The expectation for businesses to conduct human rights and environmental due diligence (“HREDD“) is increasingly becoming mandated by legislators across the globe.  As discussed in our earlier blog post, mandatory HREDD obligations are already in-place across Europe, including in France, Germany and Norway, whilst the EU is expected to adopt the draft Corporate Sustainability and Due Diligence Directive – which sets out a proposed mandatory HREDD standard – in 2023. Although the UK Government has announced its intention to introduce a new Modern Slavery Bill (see pages 83 to 84 of the Queen’s Speech briefing, published on 10 May 2022), the UK Government has not indicated that it intends to follow Europe’s lead in introducing a UK-level mandatory HREDD law.

As a result, in September 2022, 47 companies, investors, business associations and initiatives operating in the UK published a joint statement calling on the UK Government to “introduce a new legal requirement for companies and investors to carry out human rights and environmental due diligence“. This follows calls, in August 2022, from a group of 39 investors for the UK Government to bring forward a ‘Business, Human Rights and Environment Act’ to mandate all companies operating in the UK to conduct HREDD.

Calls from UK-operating businesses

The joint statement from the UK-operating businesses acknowledges that “mandatory human rights and environmental due diligence legislation has already been introduced, or is under discussion in a number of countries around the world and has gained substantial public support from businesses” and that “Some of this legislation, including the EU’s Sustainable Corporate Governance Due Diligence Directive, will apply to UK businesses operating in other jurisdictions“. The joint statement also acknowledges that “The Modern Slavery Act and the limited due diligence requirements of the 2021 Environment Bill have been steps in the right direction“, but notes that “a more comprehensive approach is urgently needed“.

This joint statement builds on previous, similar, calls for action from international businesses for HREDD legislation to be developed (see our previous blog post, for example).

Why have UK-operating businesses called for mandatory HREDD obligations?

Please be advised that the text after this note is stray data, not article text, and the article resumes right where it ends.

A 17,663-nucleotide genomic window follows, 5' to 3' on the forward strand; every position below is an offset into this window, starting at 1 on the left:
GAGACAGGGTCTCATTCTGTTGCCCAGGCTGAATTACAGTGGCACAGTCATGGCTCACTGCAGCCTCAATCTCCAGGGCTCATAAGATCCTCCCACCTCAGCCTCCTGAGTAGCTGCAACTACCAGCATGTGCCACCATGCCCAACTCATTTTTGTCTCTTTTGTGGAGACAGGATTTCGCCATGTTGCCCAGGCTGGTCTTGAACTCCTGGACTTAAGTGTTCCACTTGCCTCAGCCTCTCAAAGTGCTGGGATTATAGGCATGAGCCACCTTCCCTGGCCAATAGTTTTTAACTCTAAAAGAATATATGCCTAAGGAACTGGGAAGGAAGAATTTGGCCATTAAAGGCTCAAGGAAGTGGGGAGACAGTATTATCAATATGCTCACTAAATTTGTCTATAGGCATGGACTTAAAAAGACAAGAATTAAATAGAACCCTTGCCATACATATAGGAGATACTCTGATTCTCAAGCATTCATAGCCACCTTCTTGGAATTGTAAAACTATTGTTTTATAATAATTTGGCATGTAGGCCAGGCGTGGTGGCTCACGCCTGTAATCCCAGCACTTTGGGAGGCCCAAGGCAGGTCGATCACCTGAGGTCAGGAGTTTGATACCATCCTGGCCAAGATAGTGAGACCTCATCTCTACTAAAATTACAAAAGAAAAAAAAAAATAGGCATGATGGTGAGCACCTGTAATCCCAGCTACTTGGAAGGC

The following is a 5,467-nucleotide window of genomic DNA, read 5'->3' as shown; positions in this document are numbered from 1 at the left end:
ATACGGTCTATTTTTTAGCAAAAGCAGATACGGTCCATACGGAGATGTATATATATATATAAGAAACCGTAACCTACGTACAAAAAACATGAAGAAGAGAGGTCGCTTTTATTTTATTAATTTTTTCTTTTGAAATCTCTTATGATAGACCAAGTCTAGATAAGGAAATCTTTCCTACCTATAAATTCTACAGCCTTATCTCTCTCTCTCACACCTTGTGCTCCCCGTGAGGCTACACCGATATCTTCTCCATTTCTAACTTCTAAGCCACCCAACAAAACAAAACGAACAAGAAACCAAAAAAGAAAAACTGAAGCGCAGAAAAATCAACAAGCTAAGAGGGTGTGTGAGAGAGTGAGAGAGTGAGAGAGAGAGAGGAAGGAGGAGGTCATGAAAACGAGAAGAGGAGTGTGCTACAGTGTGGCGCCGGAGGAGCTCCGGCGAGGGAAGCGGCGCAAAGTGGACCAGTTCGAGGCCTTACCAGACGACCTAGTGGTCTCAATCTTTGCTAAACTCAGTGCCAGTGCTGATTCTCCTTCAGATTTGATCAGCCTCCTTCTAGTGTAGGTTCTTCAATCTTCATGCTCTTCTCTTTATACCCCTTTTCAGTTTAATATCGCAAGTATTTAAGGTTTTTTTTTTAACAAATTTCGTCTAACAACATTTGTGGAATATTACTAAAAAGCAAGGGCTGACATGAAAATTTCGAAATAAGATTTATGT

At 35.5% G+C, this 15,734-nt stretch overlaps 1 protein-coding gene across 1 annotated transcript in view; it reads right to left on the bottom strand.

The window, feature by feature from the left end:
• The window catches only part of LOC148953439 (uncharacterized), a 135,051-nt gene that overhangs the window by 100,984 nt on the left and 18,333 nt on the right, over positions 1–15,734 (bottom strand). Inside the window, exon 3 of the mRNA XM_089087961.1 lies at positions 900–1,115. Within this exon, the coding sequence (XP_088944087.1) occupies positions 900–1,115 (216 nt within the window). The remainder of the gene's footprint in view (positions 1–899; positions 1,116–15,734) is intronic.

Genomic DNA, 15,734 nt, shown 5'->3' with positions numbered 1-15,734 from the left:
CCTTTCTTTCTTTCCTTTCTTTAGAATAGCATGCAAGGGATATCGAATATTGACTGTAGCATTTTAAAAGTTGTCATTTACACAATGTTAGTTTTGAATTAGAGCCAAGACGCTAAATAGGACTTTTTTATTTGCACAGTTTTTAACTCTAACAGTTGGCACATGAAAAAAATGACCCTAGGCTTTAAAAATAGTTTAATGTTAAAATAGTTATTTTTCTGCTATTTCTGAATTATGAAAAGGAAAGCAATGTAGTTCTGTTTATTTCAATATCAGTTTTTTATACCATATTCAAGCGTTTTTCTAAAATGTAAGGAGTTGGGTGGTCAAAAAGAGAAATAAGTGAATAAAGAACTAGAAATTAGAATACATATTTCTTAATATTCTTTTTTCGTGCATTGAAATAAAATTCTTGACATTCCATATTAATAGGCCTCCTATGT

The joint statement notes that: “Legislation can contribute to a competitive level playing field, increase legal certainty about the standards expected from companies, ensure consequences when responsibilities are not met, promote engagement and impactful actions between supply chain partners and, above all, incentivise impactful and effective action on the ground“. The joint statement also notes that”UK legislation with clear accountability should harmonise expectations towards companies, irrespective of where they operate; provide access to remedy for victims; and ultimately bring change of the necessary scale and speed to positively contribute to the lives of people and the planet.

Picking-up on legislative trends in other jurisdictions, the joint statement further notes: “This issue should figure highly on the UK’s domestic and international agenda. Action in this area would allow the UK to show global leadership.

Looking to the future

As discussed in our previous blog posts (which can be read here and here), the EU has published its draft Corporate Sustainability and Due Diligence Directive, which it expects to adopt as legislation in 2023. Combined with increasing calls from UK businesses for aligned mandatory HREDD obligations, the roll-out of further mandatory HREDD regimes across Europe and beyond may well increase pressure on the UK Government to adopt a mandatory HREDD regime of its own in the near future. UK-operating businesses should, therefore, keep a close eye on any such development.

In any event, UK-operating businesses should ensure that they have assessed whether or not they may fall within the scope of existing extra-UK legislation mandating HREDD. To align with existing legislative standards and international best practices, best-in-class businesses are already:

  1. Integrating human rights into their group policies and strategic planning processes;
  2. Disclosing how human rights considerations are integrated into their strategies, policies and procedures;
  3. Carrying out human rights impact assessments and taking proportionate counter-measures, as well as communicating internally and externally on what measures have already been taken;
  4. Reviewing and reinforcing their complaints mechanisms and speak-up programmes;
  5. Ensuring that they are well-equipped to deal with ‘crises’;
  6. Reviewing the extent to which their boards are equipped to address supply chain risks; and
  7. Reviewing the role, resources and expertise of the legal and compliance functions, who should play a key part in addressing these new challenges.